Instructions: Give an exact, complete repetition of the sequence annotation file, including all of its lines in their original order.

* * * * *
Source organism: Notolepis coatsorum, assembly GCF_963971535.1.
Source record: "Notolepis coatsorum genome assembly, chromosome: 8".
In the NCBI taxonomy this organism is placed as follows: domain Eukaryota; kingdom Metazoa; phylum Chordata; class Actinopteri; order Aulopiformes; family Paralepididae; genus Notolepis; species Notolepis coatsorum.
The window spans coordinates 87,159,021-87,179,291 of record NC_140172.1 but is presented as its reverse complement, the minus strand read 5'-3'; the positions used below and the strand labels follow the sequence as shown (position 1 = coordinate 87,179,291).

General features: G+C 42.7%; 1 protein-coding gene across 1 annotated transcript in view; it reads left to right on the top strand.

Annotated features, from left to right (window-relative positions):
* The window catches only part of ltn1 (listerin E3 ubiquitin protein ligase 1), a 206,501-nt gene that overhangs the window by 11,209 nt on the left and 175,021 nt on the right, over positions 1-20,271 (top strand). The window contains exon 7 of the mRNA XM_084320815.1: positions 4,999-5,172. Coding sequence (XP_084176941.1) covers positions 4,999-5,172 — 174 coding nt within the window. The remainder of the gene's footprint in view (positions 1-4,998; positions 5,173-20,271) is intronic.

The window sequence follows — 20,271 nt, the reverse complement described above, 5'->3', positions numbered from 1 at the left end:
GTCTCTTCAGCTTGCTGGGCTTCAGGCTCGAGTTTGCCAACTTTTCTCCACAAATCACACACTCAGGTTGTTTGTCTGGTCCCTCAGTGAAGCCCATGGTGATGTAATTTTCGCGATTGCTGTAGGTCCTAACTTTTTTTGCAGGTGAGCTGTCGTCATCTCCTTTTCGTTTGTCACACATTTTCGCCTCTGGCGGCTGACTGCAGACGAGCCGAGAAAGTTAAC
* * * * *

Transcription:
Source organism: Notolepis coatsorum, assembly GCF_963971535.1.
Source record: "Notolepis coatsorum genome assembly, chromosome: 8".
In the NCBI taxonomy this organism is placed as follows: domain Eukaryota; kingdom Metazoa; phylum Chordata; class Actinopteri; order Aulopiformes; family Paralepididae; genus Notolepis; species Notolepis coatsorum.
The window spans coordinates 87,159,021-87,179,291 of record NC_140172.1 but is presented as its reverse complement, the minus strand read 5'-3'; the positions used below and the strand labels follow the sequence as shown (position 1 = coordinate 87,179,291).

General features: G+C 42.7%; 1 protein-coding gene across 1 annotated transcript in view; it reads left to right on the top strand.

Annotated features, from left to right (window-relative positions):
* The window catches only part of ltn1 (listerin E3 ubiquitin protein ligase 1), a 206,501-nt gene that overhangs the window by 11,209 nt on the left and 175,021 nt on the right, over positions 1-20,271 (top strand). The window contains exon 7 of the mRNA XM_084320815.1: positions 4,999-5,172. Coding sequence (XP_084176941.1) covers positions 4,999-5,172 — 174 coding nt within the window. The remainder of the gene's footprint in view (positions 1-4,998; positions 5,173-20,271) is intronic.

The window sequence follows — 20,271 nt, the reverse complement described above, 5'->3', positions numbered from 1 at the left end:
GTCTCTTCAGCTTGCTGGGCTTCAGGCTCGAGTTTGCCAACTTTTCTCCACAAATCACACACTCAGGTTGTTTGTCTGGTCCCTCAGTGAAGCCCATGGTGATGTAATTTTCGCGATTGCTGTAGGTCCTAACTTTTTTTGCAGGTGAGCTGTCGTCATCTCCTTTTCGTTTGTCACACATTTTCGCCTCTGGCGGCTGACTGCAGACGAGCCGAGAAAGTTAAC